Awesome Post!

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Fusion_Technology's picture

There is so liittle information out there, especially when it pertains to the ITMS environments.

Thank you for putting all this effort into the article.

Jack

SSE, STS, ACP, ACE, AAC, ACI

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jonfleck's picture

IOPS are also very important for normal desktop use, not just databases. I've just upgraded my laptop to an SSD a couple of weeks ago and it has been the best real world performance boost I've ever gotten from a hardware upgrade. I've even upgraded my Windows 7 HTPC to an SSD even though media doesn't really need a fast drives it nice to have a HTPC that can boot up and shut down in seconds and perform system updates without causing frame rate drops in the video.

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ianatkin's picture

 

Indeed -everyone wants their computers to boot faster, and react faster. And SSD if you can afford it is certainly the way to go.

But, being pedantic -remember SSD is blazingly fast on both random and serial I/O. So, without profiling your boot I/O you can't say for sure whether its massive throughput of SSD here which is swinger for you or massive IOPS.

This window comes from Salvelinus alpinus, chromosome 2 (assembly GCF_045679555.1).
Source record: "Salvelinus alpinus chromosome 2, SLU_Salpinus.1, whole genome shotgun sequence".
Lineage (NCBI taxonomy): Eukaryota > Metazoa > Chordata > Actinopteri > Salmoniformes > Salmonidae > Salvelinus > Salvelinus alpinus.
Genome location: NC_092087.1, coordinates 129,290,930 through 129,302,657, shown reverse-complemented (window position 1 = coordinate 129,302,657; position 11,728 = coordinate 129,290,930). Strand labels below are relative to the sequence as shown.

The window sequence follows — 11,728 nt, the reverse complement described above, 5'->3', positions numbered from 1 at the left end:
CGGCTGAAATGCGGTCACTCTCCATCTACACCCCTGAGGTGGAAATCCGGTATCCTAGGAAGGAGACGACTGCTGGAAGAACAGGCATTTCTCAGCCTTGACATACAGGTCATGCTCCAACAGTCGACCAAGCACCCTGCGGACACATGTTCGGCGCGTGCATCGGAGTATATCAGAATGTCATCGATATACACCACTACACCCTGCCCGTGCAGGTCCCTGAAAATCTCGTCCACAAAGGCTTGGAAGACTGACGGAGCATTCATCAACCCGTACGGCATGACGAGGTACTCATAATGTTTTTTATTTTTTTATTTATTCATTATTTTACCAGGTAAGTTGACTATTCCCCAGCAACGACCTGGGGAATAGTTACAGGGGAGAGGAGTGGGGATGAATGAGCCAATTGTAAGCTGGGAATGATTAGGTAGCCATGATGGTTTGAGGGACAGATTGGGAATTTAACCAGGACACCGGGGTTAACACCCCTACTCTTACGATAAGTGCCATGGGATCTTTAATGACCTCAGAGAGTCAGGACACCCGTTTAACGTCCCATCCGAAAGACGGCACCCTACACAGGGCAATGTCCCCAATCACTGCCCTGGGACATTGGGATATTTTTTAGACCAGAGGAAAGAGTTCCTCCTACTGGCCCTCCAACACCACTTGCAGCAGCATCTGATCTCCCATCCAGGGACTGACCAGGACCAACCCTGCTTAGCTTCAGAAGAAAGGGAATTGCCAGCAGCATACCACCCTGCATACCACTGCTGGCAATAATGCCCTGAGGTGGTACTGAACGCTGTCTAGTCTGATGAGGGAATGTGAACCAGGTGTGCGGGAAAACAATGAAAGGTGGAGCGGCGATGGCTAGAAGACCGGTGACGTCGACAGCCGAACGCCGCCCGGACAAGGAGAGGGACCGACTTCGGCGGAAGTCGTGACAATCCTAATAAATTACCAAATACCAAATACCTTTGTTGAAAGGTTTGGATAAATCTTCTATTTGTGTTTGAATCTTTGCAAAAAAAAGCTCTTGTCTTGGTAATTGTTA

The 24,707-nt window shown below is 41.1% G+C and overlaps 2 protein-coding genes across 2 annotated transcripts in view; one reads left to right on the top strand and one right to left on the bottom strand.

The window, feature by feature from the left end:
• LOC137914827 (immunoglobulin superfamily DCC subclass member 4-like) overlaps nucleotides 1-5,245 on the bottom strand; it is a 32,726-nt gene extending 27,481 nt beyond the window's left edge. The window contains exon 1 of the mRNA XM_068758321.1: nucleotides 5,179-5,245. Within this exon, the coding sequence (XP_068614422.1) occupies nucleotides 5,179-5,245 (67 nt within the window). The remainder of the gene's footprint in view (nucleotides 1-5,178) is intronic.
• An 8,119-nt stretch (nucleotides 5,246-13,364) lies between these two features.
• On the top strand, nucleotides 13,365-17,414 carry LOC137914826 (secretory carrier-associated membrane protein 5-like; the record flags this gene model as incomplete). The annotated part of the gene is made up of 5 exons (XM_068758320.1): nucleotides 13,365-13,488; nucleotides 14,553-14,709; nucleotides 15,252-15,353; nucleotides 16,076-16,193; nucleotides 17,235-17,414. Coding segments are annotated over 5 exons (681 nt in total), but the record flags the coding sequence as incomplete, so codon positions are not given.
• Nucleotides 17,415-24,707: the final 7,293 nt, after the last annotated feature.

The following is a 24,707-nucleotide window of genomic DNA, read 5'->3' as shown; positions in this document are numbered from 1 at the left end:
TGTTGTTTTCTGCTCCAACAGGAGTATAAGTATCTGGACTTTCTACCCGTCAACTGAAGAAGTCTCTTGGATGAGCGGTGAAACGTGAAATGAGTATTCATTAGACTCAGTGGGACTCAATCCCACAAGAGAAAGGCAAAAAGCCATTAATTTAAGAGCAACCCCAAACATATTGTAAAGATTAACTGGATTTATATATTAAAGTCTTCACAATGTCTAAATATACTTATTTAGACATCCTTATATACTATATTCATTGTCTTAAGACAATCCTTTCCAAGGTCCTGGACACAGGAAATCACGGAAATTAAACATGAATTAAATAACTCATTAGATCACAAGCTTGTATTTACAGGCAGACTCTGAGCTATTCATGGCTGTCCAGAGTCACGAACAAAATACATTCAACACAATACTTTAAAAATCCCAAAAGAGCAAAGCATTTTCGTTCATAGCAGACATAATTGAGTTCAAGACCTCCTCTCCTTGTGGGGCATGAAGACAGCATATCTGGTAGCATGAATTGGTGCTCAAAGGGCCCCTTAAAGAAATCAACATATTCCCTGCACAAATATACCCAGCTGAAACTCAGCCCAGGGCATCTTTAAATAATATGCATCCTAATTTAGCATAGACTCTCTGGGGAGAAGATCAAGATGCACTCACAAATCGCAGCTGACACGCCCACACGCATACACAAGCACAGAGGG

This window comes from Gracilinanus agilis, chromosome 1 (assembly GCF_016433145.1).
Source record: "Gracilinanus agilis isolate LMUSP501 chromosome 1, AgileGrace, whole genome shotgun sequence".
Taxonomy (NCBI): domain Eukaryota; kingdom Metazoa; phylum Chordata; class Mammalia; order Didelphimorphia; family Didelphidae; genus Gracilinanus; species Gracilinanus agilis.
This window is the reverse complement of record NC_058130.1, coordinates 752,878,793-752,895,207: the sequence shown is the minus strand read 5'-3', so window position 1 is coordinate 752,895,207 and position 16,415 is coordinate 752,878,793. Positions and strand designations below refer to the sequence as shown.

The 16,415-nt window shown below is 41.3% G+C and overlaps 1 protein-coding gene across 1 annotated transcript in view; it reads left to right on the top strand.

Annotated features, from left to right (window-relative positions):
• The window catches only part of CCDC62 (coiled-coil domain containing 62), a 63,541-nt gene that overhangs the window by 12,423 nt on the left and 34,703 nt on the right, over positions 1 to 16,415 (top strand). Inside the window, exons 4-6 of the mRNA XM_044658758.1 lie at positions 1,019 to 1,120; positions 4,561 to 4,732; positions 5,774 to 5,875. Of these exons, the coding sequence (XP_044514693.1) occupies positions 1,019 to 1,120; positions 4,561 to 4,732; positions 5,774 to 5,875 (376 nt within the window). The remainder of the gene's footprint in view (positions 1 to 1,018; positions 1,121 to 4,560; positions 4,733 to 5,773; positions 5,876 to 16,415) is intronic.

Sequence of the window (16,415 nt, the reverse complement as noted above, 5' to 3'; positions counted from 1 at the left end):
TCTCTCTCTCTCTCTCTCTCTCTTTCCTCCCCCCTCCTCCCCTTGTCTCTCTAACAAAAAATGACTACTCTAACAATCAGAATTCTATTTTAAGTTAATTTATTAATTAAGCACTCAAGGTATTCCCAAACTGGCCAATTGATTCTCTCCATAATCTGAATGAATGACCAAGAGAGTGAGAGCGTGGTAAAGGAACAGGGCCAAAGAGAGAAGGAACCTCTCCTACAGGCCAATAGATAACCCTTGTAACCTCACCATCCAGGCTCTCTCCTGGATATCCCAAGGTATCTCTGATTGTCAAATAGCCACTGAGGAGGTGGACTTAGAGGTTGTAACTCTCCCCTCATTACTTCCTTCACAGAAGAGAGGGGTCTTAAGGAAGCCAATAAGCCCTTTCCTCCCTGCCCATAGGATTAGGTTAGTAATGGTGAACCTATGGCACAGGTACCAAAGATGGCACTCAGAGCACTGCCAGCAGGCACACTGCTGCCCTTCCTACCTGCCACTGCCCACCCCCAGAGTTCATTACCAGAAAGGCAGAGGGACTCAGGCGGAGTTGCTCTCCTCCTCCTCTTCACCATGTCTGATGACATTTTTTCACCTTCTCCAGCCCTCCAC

But heck -as long as our desktops are fast do we really care?? ;-)

Ian Atkin, IT Services, Oxford University, UK

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AlexP's picture

Marvelous work Ian!

SSD is indeed the best storage choice for a database.yes

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Ding Honghui's picture

Best article I have read about the disk performance!

And I have some note:

The raid5 write is not always 2 read and 2 write.

For example, the full strip write is not the case.

From wikipedia: RAID 5 implementations suffer from poor performance when faced with a workload which includes many writes which are *smaller than the capacity of a single stripe*.

Actually, the detail action depends on the available strip space and the size of data to be written.

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ianatkin's picture